Delving deeper into deep banding
- Deep banding of P and K (immobile) nutrients often boosts crop yield, but not at all locations.
- Researchers believe that limitations with the method lie both with how well the crop root system is able to access nutrients, and what the drivers of increasing yield in different crops are. Sometimes biophysical properties, like soil moisture levels, could limit nutrient availability.
- Ongoing research aims to investigate why some crops and some areas don’t benefit from deep banding, even when the nutrients supplied are limited in the soil.
Deep banding of phosphorus and potassium so the nutrients can be picked up by crops in later stages of growth is sound in theory, but in practice, positive grain yield results are proving variable.
Extensive ground-truthing of deep-banding trials across Queensland and New South Wales has shown that banding rarely lessens crop yield, but it doesn’t always mean a profitable increase either.
That’s a puzzle that Queensland Department of Agriculture and Fisheries (DAF) senior research scientist Dr David Lester and a team led by Professor Mike Bell, from the University of Queensland’s Alliance for Agriculture and Food Innovation (QAAFI), are now trying to work through as part of an ongoing project (UQ00078) funded by the Grains Research and Development Corporation (GRDC).
“We are aiming to develop a better understanding of how plant roots acquire deep nutrient in drier environments and how the plant uses that to affect harvestable yield in different crops in different seasons,” Dr Lester said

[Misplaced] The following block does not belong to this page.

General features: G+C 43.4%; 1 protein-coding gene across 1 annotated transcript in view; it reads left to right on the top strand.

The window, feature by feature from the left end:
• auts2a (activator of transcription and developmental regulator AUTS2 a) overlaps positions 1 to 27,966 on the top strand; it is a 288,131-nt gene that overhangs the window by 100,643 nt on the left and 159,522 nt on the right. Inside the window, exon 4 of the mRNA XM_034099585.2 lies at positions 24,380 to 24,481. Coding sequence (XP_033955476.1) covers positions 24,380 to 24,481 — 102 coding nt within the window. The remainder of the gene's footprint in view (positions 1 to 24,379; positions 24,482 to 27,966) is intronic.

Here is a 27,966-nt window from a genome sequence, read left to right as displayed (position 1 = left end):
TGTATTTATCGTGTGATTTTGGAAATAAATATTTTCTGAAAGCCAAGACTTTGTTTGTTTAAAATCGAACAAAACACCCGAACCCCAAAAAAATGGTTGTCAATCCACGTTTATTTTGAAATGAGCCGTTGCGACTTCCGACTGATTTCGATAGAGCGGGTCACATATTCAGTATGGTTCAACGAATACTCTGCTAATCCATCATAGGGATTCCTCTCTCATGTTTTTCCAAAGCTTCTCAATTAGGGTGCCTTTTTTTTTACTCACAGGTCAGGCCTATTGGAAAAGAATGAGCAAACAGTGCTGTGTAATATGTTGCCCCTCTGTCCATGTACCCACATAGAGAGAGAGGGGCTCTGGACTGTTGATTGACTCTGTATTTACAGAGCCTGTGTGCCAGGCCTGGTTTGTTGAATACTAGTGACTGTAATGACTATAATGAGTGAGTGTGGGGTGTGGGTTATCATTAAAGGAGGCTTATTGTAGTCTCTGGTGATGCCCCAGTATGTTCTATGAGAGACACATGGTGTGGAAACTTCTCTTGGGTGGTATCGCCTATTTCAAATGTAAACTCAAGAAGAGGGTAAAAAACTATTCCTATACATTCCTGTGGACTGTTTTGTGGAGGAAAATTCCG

These complex questions arose from testing of a simple proposition in a long-standing project (UQ00063): if decades of scavenging by crop roots has run down nutrient levels deep in the soil (10-30 centimetres), shouldn’t banding replacement nutrients at the same depths boost crop yields?
Initial work in Central Queensland done with DAF regional research agronomist Doug Sands suggested an unequivocal “yes”.
Chickpea yields jumped when phosphorus (P) and potassium (K) were banded about 20 cm deep. Trial crops regularly added up to 500 kilograms per hectare to their yield in a year, and over three to four years the cumulative yield increase could be more than 1000 kg/ha.
However, results were not consistent, and that inconsistency became even more pronounced when similar trials were conducted in southern Queensland around Goondiwindi.
At Inglestone, north-west of Goondiwindi, a wheat-chickpea rotation only responded to starter applications of P. There was no in-crop response to deep-banded P and K.
“Not applying starter reduced grain yield by nearly 1000 kg/ha in three crops, so we’re confident that it’s worth growers continuing to use their starter application at sowing,” Dr Lester said.
But at Wondalli, east of Goondiwindi, dual applications of starter P and deep-banded P produced a cumulative 1500 kg/ha of extra grain from a wheat-sorghum system over two cropping seasons.